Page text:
"Planning is usually done best first thing in the morning or at the end of the day. There are many advantages to planning in the morning when you are fresh. Having just thought about what you have to do, you can move easily to getting it done. With the day's priorities clearly in mind, you will be less likely to be sidetracked as you go along. Also, you can review any scheduled activities for the day."
Patients should make a list of what they would like to accomplish that day or before the next therapy session. Therapists should then point out how all the items on a list are not of equal importance and introduce the ABC system of prioritizing (Lakein 1973). In this system, therapists ask patients to write a capital "A" beside those items on the list that have a high value, a "B" for those with medium value, and a "C" for those with low value. Items marked A should be those that yield the most value.
"You will get the most out of your time by doing the A's first and saving the B's and C's for later. By taking account of the time of day and the urgency of the items, you can even break them down further so that A items become A-1, A-2, A-3, and so on. How detailed you get depends on you and the number of activities on your list."
After the prioritizing is complete, therapists should help patients make realistic plans and schedules and enter them in the appointment book. The priority given to each item guides where and when it is written. At first, patients may try to place more into their schedules than they can possibly accomplish. Also, some make poor choices about which activities to schedule when. Here, therapists need to guide and teach patients about efficient, realistic time-management planning.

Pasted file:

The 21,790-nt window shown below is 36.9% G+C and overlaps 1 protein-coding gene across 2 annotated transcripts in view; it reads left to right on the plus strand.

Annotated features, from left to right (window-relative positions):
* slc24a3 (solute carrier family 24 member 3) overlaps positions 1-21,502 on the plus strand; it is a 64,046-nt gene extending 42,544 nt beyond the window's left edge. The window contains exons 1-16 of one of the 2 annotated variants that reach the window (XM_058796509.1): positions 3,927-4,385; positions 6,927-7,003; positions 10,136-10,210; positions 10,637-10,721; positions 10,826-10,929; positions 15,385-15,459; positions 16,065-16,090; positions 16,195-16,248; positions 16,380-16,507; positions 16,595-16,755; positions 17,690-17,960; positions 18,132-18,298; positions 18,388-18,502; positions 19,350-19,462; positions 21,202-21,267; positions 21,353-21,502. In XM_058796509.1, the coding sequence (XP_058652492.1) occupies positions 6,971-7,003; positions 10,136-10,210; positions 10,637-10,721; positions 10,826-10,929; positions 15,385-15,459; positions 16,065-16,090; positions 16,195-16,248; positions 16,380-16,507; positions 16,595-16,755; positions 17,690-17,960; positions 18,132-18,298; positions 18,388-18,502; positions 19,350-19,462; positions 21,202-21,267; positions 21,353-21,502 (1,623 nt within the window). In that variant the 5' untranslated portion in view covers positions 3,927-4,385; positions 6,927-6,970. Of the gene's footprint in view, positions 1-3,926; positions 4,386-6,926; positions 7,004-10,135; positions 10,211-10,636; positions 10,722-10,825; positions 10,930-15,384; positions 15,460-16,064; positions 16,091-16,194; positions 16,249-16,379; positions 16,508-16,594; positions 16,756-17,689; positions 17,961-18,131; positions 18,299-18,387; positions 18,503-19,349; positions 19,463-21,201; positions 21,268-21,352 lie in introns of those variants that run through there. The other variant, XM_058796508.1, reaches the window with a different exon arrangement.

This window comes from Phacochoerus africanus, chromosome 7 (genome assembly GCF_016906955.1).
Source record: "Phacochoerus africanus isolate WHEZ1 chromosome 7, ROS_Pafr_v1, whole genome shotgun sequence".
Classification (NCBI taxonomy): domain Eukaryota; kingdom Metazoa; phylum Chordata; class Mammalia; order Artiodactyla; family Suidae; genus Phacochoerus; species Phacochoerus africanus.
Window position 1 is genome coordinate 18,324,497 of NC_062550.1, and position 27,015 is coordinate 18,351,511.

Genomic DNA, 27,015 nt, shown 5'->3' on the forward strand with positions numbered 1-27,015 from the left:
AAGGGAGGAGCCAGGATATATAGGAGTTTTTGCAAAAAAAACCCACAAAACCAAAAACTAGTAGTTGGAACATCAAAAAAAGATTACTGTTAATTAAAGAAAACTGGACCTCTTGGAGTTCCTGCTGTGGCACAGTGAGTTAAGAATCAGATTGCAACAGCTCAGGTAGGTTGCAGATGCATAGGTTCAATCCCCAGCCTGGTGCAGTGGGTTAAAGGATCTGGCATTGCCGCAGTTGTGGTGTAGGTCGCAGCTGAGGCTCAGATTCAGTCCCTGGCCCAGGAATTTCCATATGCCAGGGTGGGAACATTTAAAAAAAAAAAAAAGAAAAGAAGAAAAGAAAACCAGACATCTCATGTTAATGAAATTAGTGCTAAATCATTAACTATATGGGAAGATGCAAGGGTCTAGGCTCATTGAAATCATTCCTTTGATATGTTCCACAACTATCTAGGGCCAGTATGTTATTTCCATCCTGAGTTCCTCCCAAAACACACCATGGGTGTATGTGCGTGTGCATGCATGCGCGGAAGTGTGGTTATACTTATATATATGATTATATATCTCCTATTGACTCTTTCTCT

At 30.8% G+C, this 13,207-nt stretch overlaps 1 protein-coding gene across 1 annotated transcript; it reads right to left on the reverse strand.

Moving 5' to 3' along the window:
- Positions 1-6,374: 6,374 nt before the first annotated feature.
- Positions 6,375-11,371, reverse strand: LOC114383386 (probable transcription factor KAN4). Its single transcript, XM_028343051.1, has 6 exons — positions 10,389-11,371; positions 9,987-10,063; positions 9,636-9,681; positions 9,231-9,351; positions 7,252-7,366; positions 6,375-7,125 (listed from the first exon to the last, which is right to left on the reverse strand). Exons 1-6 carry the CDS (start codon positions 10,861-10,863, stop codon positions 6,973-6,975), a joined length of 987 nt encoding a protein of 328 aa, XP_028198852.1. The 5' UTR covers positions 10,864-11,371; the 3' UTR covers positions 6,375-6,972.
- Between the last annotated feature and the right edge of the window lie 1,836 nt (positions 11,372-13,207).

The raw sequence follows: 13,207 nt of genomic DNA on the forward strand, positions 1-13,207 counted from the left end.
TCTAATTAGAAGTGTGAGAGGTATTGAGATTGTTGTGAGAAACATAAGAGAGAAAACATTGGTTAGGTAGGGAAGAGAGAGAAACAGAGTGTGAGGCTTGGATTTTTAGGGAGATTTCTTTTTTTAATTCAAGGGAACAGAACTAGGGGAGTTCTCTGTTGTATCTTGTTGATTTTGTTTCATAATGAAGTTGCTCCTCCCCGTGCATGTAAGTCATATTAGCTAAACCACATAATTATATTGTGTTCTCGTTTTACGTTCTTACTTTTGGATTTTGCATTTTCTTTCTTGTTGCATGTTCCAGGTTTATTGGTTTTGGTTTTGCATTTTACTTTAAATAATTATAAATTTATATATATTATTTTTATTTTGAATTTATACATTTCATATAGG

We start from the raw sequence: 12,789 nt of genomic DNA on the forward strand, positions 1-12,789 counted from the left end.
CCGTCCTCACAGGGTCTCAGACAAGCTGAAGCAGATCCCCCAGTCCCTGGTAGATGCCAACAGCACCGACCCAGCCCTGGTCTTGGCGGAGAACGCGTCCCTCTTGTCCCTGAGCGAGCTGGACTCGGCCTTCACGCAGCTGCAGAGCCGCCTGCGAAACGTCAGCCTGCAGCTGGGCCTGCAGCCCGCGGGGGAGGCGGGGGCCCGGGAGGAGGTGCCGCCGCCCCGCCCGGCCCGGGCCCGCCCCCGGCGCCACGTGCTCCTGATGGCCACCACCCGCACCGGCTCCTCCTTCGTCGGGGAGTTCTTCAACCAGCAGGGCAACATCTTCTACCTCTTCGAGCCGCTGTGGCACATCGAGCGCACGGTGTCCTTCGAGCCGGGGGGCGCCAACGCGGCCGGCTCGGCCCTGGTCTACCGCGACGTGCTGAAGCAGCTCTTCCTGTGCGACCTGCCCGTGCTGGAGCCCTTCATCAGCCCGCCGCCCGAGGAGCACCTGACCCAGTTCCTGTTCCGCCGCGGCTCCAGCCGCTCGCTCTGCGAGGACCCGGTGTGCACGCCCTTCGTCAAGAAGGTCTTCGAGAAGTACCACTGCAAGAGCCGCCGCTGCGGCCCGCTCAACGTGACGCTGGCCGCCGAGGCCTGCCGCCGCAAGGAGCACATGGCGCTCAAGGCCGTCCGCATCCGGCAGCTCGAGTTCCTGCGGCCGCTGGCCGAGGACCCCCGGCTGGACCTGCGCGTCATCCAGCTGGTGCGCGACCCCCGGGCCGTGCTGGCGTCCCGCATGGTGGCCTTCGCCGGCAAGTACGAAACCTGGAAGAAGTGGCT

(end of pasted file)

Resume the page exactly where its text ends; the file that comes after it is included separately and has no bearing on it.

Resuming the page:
Patients should be encouraged to make a separate "To Do" list each day. As they complete each activity, they should cross it off the list. Then, at the end of the day, they will be able to check on how many items have been completed. It is important that this list be on a single piece of paper rather than jotting down items on miscellaneous scraps of paper. Patients should be encouraged to keep the list in their appointment books so it is accessible and useful.
Apply Time Management
Therapists should ask patients to practice these time-management procedures (i.e., daily scheduling and keeping daily lists) during the coming week. Have them choose a specific time of day to do this. Patients should also be instructed to bring their appointment books and daily lists to each session.
Therapists should encourage daily and continuous use of these procedures throughout treatment and help problemsolve any difficulties that patients may have in completing the exercises. Emphasis is placed on making this a daily routine for the next few months and perhaps for many years to come.